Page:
Warfare for Writers - Fog of War
Unfortunately, Hollywood, TV, and yes, a few authors have privates and sergeants knowing the overall situation of a battle. Audie Murphy who played himself in the movie To Hell and Back won the Congressional Metal of Honor and was the most decorated soldier in WWII. He didn't know what was happening a mile away in most cases and such is Warfare for Writers - Fog of War. Have this uncertainty effect your characters and the plot! Have it get on their nerves, and in some cases they may become irrational. It is definitely a good plot device.
Historically, soldiers and troopers have been put on the battle field in one of two ways: Close Order or Open Order.
Close order is where warriors are more or less shoulder to shoulder and within an arm's reach of the warrior ahead or behind.
Soldiers are psychologically supported by direct, even physical peer pressure. Your "buddy" is helping with his actions and words to lead you forward.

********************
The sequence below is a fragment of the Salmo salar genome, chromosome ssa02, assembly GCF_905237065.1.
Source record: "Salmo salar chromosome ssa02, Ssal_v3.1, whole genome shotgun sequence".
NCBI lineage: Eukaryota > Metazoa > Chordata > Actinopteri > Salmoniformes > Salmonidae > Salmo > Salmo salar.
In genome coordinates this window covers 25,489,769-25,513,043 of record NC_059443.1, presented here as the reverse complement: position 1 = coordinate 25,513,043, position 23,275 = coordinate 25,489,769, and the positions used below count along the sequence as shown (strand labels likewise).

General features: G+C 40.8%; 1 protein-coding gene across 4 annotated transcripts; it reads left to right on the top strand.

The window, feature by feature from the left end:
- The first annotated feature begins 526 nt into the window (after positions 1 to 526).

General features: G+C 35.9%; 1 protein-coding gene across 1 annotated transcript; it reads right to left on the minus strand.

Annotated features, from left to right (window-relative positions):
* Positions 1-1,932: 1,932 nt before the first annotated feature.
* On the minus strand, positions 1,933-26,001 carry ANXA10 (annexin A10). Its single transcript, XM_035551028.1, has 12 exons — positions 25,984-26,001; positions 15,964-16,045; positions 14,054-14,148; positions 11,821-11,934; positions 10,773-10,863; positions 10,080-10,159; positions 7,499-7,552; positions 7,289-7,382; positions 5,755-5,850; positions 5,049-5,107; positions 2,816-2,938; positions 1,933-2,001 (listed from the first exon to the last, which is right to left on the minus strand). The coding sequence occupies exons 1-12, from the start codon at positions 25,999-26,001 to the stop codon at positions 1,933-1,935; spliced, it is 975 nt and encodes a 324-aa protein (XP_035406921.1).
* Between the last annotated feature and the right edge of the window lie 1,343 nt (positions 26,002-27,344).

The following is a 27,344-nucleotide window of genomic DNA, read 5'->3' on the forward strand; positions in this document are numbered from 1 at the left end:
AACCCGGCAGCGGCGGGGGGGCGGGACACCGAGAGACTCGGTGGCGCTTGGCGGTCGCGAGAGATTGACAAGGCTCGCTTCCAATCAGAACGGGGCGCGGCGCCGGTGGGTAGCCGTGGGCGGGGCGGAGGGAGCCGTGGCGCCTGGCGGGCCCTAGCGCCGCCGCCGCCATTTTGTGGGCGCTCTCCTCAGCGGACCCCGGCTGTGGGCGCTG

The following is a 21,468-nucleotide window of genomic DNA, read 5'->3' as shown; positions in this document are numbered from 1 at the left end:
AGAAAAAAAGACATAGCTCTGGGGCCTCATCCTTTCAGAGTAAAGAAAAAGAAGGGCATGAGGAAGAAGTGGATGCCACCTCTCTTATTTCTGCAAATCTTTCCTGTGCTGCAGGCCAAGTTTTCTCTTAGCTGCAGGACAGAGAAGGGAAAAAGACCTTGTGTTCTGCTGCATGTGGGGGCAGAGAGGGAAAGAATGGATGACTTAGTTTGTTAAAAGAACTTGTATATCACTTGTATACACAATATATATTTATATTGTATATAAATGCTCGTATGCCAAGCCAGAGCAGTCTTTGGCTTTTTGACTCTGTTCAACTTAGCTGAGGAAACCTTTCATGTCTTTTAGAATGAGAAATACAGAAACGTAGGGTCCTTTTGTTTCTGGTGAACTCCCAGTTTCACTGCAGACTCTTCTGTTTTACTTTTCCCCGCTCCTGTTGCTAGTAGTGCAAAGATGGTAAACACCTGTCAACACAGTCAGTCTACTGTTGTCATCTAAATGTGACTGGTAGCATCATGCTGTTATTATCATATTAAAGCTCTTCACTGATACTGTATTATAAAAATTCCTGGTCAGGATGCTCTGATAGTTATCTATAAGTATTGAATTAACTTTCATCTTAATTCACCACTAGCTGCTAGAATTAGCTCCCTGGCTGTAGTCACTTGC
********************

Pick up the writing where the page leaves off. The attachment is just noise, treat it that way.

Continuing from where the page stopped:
It puts a lot of power in one place and ready to strike.
The warriors in the trenches during WWI would be considered in close order as would warriors in columns or lines.
Projectiles or artillery would kill more warriors when rained down on the warriors head or even nearby in a hard-to-miss target. A lot more people would die.
A formation which is spread out in either groups of two or three men, if not, singly.
There will be reduced casualties.
Psychologically, the warrior is on his own to face the fears and indecisions of the situation.
Communications with the leaders may break down and with other groups of men.
It requires more training.
If you have a warrior in battle, you should have some sense of what formation they are in, what they can and can't do, along with what they can see. Also, the unit's purpose must be clear. These factors will effect the warrior psychologically.
Note: This information was taken from a lecture by Timions Esaias with his permission.